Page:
For this post, we have created an infographic that provides an overview of the German Economy 2016. Overall the country’s economy is in a good shape. Despite a decrease in Gross Domestic Product (GDP) from USD 3.86 trillion (in 2014) to USD 3.36 trillion in 2015, Germany still has Europe’s largest economy in terms of GDP. Currently, GDP real growth rate stands at about 1.5%, which is 0.1% lower than in the previous year. Nevertheless, Germany’s per capita GDP (PPP) has increased to USD 46’900 over the same period.
Income vs Expenditure
Germany has increased its budget surplus to USD 31 billion (from USD 20 billion in 2014) over the course of last year. This equals about 0.9% of the country’s GDP. Meanwhile, public debt has also decreased to 71.7% of GDP in 2015 (74.7% in 2014) and the inflation rate currently stands at 0.1% (0.8% in 2014). Contrary to the forecasts, the German economy has experienced decreasing imports and exports in 2015. However, its current account balance remains relatively stable at USD 285.2 billion (USD 287.5 billion in 2014).
Not surprisingly, there have not been any significant changes in terms of the largest industries. The German economy still has powerful service and manufacturing sectors. Hence, the countries largest industries (measured by employment) remain unchanged: retail trade and manufacturing. In addition to that, other relevant industries include healthcare & social assistance, construction, professional scientific & technical services, public administration, and accommodation & food services.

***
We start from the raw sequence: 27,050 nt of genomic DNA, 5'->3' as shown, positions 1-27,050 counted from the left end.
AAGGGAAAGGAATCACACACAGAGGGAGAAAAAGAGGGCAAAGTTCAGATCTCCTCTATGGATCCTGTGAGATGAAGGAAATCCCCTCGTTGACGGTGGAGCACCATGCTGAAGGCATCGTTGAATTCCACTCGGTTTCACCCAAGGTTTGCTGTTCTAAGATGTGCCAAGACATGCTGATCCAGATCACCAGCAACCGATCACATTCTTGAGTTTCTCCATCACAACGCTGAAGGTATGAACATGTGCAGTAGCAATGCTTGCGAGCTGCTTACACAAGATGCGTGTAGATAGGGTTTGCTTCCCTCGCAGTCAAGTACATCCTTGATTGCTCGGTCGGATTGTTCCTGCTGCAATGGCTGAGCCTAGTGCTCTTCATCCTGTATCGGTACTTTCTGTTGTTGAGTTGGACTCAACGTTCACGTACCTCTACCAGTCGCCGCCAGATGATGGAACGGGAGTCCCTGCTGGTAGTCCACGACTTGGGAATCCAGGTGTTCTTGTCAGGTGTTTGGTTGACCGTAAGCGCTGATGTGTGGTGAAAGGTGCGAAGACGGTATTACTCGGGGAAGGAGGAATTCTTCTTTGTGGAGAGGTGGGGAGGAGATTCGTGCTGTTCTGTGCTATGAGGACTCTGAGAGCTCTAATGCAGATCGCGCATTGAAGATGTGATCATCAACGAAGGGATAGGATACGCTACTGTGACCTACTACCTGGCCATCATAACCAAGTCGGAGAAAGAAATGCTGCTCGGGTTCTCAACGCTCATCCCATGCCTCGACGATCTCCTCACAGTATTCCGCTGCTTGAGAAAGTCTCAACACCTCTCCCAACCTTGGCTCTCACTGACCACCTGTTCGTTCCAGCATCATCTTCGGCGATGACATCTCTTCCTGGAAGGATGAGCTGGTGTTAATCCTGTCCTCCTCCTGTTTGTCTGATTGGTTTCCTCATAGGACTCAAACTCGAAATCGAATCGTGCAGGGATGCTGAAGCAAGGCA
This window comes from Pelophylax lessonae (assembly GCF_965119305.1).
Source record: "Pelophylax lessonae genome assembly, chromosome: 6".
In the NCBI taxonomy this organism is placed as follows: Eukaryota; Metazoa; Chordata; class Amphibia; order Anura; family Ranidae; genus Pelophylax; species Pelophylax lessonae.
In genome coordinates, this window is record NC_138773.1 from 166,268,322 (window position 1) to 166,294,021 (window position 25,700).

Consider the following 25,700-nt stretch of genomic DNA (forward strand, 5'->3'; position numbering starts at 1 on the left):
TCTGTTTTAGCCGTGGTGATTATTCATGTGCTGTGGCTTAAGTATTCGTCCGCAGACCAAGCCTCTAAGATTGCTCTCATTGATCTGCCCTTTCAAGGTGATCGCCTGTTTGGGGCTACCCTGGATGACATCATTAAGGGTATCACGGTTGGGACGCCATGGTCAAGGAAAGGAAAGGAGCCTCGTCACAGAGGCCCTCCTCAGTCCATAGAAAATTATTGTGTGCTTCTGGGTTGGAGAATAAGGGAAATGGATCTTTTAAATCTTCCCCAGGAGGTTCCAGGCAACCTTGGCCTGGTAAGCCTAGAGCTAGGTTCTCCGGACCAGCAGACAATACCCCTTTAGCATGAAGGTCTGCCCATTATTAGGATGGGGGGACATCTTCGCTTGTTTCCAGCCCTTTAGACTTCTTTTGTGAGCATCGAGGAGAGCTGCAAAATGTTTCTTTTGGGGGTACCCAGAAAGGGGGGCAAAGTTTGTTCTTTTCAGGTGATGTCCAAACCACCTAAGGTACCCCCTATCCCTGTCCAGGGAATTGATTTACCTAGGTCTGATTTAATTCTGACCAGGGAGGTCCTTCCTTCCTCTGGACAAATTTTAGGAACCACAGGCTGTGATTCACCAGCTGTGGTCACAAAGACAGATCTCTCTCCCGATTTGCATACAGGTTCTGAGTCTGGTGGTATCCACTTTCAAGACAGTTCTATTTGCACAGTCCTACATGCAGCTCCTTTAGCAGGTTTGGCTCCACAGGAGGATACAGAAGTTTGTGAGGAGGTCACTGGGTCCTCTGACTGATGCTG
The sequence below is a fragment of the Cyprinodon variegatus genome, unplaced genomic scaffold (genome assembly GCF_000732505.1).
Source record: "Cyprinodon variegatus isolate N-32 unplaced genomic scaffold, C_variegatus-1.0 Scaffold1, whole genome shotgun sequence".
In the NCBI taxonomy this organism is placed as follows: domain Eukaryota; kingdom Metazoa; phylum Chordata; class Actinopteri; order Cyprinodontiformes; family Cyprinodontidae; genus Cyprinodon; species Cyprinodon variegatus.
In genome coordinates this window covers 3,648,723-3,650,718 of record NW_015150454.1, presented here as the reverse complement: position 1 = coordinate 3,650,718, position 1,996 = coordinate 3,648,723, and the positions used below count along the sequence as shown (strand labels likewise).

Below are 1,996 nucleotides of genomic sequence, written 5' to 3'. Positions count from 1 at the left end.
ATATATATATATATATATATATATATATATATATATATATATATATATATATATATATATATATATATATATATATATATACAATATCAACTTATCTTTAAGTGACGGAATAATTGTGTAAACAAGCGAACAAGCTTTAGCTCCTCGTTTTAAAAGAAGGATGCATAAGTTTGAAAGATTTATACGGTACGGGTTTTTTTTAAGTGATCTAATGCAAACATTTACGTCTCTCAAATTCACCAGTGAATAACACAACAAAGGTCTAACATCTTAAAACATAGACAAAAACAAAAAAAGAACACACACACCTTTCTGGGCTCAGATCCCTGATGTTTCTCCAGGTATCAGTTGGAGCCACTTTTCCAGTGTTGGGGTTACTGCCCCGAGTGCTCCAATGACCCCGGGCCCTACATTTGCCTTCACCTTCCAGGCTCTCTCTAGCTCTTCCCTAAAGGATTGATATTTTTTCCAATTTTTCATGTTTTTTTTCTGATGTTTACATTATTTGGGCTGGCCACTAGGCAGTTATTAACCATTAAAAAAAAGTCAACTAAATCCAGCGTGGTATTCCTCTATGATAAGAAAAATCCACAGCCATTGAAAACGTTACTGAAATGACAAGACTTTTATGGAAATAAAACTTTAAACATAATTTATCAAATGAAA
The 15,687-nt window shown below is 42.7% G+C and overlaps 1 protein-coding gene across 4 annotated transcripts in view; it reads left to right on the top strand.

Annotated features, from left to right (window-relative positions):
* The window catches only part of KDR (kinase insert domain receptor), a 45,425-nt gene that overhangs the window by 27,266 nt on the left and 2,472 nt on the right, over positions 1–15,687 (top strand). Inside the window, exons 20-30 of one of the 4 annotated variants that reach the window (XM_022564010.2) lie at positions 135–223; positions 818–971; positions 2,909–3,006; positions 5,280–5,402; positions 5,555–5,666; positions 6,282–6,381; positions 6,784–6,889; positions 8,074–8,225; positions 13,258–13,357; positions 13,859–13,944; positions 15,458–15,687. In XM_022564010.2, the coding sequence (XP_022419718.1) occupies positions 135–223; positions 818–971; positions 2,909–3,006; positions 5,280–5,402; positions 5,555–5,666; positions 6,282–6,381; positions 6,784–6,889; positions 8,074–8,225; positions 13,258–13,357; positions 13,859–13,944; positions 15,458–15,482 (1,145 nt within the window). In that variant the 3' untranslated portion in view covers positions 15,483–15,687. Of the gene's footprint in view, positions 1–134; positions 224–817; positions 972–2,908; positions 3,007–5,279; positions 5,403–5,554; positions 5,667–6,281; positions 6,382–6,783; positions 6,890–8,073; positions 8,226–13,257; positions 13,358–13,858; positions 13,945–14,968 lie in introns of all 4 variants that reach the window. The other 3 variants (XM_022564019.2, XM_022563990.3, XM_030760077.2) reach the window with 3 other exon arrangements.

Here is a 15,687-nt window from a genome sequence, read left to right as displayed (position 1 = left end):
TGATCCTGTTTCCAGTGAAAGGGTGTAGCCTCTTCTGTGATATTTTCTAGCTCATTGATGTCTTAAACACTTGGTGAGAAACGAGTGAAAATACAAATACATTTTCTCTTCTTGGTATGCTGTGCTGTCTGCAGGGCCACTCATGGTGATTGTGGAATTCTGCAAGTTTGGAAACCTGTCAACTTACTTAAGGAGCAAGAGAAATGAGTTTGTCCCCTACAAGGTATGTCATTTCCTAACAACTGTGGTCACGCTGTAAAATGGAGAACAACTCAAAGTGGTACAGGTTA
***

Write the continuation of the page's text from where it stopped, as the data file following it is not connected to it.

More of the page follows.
Labor force and Unemployment
Germany’s job market is strong and predicted to flourish even more in the upcoming years. The county’s labor force has increased to 45.4 million over the last year (42.65 million in 2014). In the meantime, Germany has managed to reduce the unemployment to about 4.8% (5% in 2014) on a national level. If we look at regional unemployment, Bayern is still on top of the list with an unchanged unemployment rate of 2.9%. Meanwhile, Berlin still finds itself at the end of the list with an unemployment rate of 9.4%, despite a minor decrease from 9.8% in 2014.
Household Income and Poverty
Like last year, Germany still ranks well above average in income equality. In 2015, the country’s median household income has increased to USD 31’925 (USD 31’252 in 2014). Furthermore, the government has introduced a minimum wage of about USD 11.60 (i.e. EUR 8.50) per hour. Nevertheless, about 15% of the German population still live below the poverty line.
Last Year’s Report
<a href="http://quickonomics.com/2016/08/overview-of-the-german-economy-2016/"><img src="http://quickonomics.com/wp-content/uploads/2016/09/overviewofthegermaneconomy.png" alt="Overview of the German Economy 2016" /></a><br />Source: <a href="http://quickonomics.com/">Quickonomics</a>